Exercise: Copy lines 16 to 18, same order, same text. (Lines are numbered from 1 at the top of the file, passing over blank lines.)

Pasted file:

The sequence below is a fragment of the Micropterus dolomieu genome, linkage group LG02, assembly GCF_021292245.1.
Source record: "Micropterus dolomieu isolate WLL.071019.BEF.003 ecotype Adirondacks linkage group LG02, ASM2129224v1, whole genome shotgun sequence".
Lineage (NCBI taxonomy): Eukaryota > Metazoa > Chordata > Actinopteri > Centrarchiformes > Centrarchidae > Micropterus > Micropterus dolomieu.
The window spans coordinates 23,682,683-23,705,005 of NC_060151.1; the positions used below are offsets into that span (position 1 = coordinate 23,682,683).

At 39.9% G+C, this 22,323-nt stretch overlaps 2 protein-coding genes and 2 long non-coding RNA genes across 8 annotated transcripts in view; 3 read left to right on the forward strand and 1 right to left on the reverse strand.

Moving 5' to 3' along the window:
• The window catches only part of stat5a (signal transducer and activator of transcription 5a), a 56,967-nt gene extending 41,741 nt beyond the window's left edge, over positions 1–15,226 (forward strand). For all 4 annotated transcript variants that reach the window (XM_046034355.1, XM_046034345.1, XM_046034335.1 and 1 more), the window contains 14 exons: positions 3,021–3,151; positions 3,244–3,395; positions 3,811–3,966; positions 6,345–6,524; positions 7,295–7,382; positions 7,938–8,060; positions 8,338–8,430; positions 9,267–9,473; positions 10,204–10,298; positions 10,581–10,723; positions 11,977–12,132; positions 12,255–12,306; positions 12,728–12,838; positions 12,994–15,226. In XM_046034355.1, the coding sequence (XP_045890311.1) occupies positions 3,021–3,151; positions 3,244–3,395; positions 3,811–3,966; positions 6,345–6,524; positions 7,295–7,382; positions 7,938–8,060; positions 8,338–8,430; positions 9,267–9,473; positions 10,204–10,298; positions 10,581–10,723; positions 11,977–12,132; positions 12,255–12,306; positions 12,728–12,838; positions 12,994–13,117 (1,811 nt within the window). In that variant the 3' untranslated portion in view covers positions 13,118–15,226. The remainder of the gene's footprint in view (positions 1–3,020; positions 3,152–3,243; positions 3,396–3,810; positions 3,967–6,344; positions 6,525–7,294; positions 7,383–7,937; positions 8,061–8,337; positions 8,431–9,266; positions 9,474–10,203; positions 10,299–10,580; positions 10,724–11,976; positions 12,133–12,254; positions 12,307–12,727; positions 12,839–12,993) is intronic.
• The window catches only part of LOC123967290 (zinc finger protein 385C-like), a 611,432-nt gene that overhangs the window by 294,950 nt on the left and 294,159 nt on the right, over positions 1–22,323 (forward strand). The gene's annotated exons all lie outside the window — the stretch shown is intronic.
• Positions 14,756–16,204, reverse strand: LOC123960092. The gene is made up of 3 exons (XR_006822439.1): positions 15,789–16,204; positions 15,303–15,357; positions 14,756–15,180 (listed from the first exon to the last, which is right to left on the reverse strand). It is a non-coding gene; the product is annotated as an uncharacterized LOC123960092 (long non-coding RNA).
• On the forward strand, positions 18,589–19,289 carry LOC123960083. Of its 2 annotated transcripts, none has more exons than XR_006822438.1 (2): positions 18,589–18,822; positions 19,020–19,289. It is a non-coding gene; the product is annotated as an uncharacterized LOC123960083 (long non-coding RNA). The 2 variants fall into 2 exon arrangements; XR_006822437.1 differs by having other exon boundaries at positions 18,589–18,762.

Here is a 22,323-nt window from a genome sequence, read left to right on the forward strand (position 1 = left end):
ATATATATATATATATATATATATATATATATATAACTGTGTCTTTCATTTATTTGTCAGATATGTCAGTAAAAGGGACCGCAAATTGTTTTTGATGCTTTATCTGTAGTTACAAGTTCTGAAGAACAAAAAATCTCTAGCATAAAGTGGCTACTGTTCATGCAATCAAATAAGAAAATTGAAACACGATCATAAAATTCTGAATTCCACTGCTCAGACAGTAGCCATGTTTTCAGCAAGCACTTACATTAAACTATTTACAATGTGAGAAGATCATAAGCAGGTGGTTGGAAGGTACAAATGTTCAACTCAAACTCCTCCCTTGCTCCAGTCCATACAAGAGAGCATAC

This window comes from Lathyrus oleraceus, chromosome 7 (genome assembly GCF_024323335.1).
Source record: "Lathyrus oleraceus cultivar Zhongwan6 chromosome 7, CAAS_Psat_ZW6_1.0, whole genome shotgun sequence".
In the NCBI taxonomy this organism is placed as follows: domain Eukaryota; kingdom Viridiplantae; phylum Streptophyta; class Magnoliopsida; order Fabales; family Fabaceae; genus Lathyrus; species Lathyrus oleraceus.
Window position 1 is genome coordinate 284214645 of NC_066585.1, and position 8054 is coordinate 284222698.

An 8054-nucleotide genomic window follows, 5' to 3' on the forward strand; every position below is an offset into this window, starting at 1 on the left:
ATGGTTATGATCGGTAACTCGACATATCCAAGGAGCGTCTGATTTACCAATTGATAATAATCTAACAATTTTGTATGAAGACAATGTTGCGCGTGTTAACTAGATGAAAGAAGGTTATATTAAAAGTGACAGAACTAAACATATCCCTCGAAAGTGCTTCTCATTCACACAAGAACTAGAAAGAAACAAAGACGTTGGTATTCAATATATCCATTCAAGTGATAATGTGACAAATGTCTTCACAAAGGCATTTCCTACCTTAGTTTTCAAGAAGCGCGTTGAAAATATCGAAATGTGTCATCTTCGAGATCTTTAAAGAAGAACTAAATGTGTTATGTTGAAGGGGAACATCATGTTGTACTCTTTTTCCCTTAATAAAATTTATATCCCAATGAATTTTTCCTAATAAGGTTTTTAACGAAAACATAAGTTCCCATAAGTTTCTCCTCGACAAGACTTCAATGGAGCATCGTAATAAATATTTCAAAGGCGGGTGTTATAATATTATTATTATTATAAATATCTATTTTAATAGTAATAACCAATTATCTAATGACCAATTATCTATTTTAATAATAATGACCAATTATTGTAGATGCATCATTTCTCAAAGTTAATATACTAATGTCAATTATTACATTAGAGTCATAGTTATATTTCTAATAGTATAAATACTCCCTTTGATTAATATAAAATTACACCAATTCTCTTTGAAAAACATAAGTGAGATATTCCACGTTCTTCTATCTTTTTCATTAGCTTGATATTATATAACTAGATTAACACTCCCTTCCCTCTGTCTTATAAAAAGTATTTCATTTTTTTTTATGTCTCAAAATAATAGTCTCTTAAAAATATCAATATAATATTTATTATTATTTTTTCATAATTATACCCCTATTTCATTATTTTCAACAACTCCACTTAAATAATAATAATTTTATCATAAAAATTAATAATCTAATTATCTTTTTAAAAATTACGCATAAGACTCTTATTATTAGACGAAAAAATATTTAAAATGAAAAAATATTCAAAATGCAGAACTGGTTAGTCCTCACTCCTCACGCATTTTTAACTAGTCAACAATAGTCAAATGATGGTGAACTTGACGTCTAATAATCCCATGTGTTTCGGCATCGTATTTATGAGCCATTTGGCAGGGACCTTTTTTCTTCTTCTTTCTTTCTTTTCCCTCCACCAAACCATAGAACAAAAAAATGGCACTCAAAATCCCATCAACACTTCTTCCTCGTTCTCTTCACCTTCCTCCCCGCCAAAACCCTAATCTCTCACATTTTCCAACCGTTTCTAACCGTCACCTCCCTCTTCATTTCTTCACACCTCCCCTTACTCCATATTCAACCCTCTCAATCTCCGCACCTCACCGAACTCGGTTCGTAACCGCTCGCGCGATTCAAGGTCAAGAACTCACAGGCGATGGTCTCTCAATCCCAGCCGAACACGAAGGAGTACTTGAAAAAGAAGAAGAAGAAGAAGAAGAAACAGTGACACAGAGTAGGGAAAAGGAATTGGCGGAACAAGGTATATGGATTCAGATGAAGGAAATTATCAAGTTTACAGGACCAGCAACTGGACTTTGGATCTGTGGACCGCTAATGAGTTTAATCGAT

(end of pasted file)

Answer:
Window position 1 is genome coordinate 284214645 of NC_066585.1, and position 8054 is coordinate 284222698.

An 8054-nucleotide genomic window follows, 5' to 3' on the forward strand; every position below is an offset into this window, starting at 1 on the left:
ATGGTTATGATCGGTAACTCGACATATCCAAGGAGCGTCTGATTTACCAATTGATAATAATCTAACAATTTTGTATGAAGACAATGTTGCGCGTGTTAACTAGATGAAAGAAGGTTATATTAAAAGTGACAGAACTAAACATATCCCTCGAAAGTGCTTCTCATTCACACAAGAACTAGAAAGAAACAAAGACGTTGGTATTCAATATATCCATTCAAGTGATAATGTGACAAATGTCTTCACAAAGGCATTTCCTACCTTAGTTTTCAAGAAGCGCGTTGAAAATATCGAAATGTGTCATCTTCGAGATCTTTAAAGAAGAACTAAATGTGTTATGTTGAAGGGGAACATCATGTTGTACTCTTTTTCCCTTAATAAAATTTATATCCCAATGAATTTTTCCTAATAAGGTTTTTAACGAAAACATAAGTTCCCATAAGTTTCTCCTCGACAAGACTTCAATGGAGCATCGTAATAAATATTTCAAAGGCGGGTGTTATAATATTATTATTATTATAAATATCTATTTTAATAGTAATAACCAATTATCTAATGACCAATTATCTATTTTAATAATAATGACCAATTATTGTAGATGCATCATTTCTCAAAGTTAATATACTAATGTCAATTATTACATTAGAGTCATAGTTATATTTCTAATAGTATAAATACTCCCTTTGATTAATATAAAATTACACCAATTCTCTTTGAAAAACATAAGTGAGATATTCCACGTTCTTCTATCTTTTTCATTAGCTTGATATTATATAACTAGATTAACACTCCCTTCCCTCTGTCTTATAAAAAGTATTTCATTTTTTTTTATGTCTCAAAATAATAGTCTCTTAAAAATATCAATATAATATTTATTATTATTTTTTCATAATTATACCCCTATTTCATTATTTTCAACAACTCCACTTAAATAATAATAATTTTATCATAAAAATTAATAATCTAATTATCTTTTTAAAAATTACGCATAAGACTCTTATTATTAGACGAAAAAATATTTAAAATGAAAAAATATTCAAAATGCAGAACTGGTTAGTCCTCACTCCTCACGCATTTTTAACTAGTCAACAATAGTCAAATGATGGTGAACTTGACGTCTAATAATCCCATGTGTTTCGGCATCGTATTTATGAGCCATTTGGCAGGGACCTTTTTTCTTCTTCTTTCTTTCTTTTCCCTCCACCAAACCATAGAACAAAAAAATGGCACTCAAAATCCCATCAACACTTCTTCCTCGTTCTCTTCACCTTCCTCCCCGCCAAAACCCTAATCTCTCACATTTTCCAACCGTTTCTAACCGTCACCTCCCTCTTCATTTCTTCACACCTCCCCTTACTCCATATTCAACCCTCTCAATCTCCGCACCTCACCGAACTCGGTTCGTAACCGCTCGCGCGATTCAAGGTCAAGAACTCACAGGCGATGGTCTCTCAATCCCAGCCGAACACGAAGGAGTACTTGAAAAAGAAGAAGAAGAAGAAGAAGAAACAGTGACACAGAGTAGGGAAAAGGAATTGGCGGAACAAGGTATATGGATTCAGATGAAGGAAATTATCAAGTTTACAGGACCAGCAACTGGACTTTGGATCTGTGGACCGCTAATGAGTTTAATCGAT